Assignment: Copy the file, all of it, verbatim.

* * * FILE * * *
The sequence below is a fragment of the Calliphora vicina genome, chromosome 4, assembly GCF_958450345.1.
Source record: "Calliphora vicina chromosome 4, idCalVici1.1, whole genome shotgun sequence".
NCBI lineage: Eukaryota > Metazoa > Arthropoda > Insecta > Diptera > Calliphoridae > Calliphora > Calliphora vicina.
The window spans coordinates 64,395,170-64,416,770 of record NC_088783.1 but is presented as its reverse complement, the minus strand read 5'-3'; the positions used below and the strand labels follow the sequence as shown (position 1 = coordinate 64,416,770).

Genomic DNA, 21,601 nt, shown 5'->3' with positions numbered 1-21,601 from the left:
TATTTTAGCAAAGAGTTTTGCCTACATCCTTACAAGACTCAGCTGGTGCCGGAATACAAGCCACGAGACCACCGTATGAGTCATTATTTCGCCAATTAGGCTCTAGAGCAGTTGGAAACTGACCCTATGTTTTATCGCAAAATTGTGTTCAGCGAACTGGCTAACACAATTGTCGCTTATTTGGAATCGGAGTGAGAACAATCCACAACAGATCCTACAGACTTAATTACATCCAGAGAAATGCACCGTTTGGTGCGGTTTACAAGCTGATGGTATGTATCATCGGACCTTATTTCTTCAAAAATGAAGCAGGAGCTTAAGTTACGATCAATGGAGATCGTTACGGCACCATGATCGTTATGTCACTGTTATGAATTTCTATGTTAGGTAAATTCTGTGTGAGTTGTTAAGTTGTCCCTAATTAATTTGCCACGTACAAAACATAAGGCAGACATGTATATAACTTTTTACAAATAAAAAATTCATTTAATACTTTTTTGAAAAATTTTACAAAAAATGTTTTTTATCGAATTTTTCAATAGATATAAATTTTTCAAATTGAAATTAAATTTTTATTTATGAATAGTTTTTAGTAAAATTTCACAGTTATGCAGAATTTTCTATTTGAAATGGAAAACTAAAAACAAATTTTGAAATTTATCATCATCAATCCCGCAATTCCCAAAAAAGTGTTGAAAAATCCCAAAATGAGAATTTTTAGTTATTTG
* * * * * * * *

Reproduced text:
The sequence below is a fragment of the Calliphora vicina genome, chromosome 4, assembly GCF_958450345.1.
Source record: "Calliphora vicina chromosome 4, idCalVici1.1, whole genome shotgun sequence".
NCBI lineage: Eukaryota > Metazoa > Arthropoda > Insecta > Diptera > Calliphoridae > Calliphora > Calliphora vicina.
The window spans coordinates 64,395,170-64,416,770 of record NC_088783.1 but is presented as its reverse complement, the minus strand read 5'-3'; the positions used below and the strand labels follow the sequence as shown (position 1 = coordinate 64,416,770).

Genomic DNA, 21,601 nt, shown 5'->3' with positions numbered 1-21,601 from the left:
TATTTTAGCAAAGAGTTTTGCCTACATCCTTACAAGACTCAGCTGGTGCCGGAATACAAGCCACGAGACCACCGTATGAGTCATTATTTCGCCAATTAGGCTCTAGAGCAGTTGGAAACTGACCCTATGTTTTATCGCAAAATTGTGTTCAGCGAACTGGCTAACACAATTGTCGCTTATTTGGAATCGGAGTGAGAACAATCCACAACAGATCCTACAGACTTAATTACATCCAGAGAAATGCACCGTTTGGTGCGGTTTACAAGCTGATGGTATGTATCATCGGACCTTATTTCTTCAAAAATGAAGCAGGAGCTTAAGTTACGATCAATGGAGATCGTTACGGCACCATGATCGTTATGTCACTGTTATGAATTTCTATGTTAGGTAAATTCTGTGTGAGTTGTTAAGTTGTCCCTAATTAATTTGCCACGTACAAAACATAAGGCAGACATGTATATAACTTTTTACAAATAAAAAATTCATTTAATACTTTTTTGAAAAATTTTACAAAAAATGTTTTTTATCGAATTTTTCAATAGATATAAATTTTTCAAATTGAAATTAAATTTTTATTTATGAATAGTTTTTAGTAAAATTTCACAGTTATGCAGAATTTTCTATTTGAAATGGAAAACTAAAAACAAATTTTGAAATTTATCATCATCAATCCCGCAATTCCCAAAAAAGTGTTGAAAAATCCCAAAATGAGAATTTTTAGTTATTTG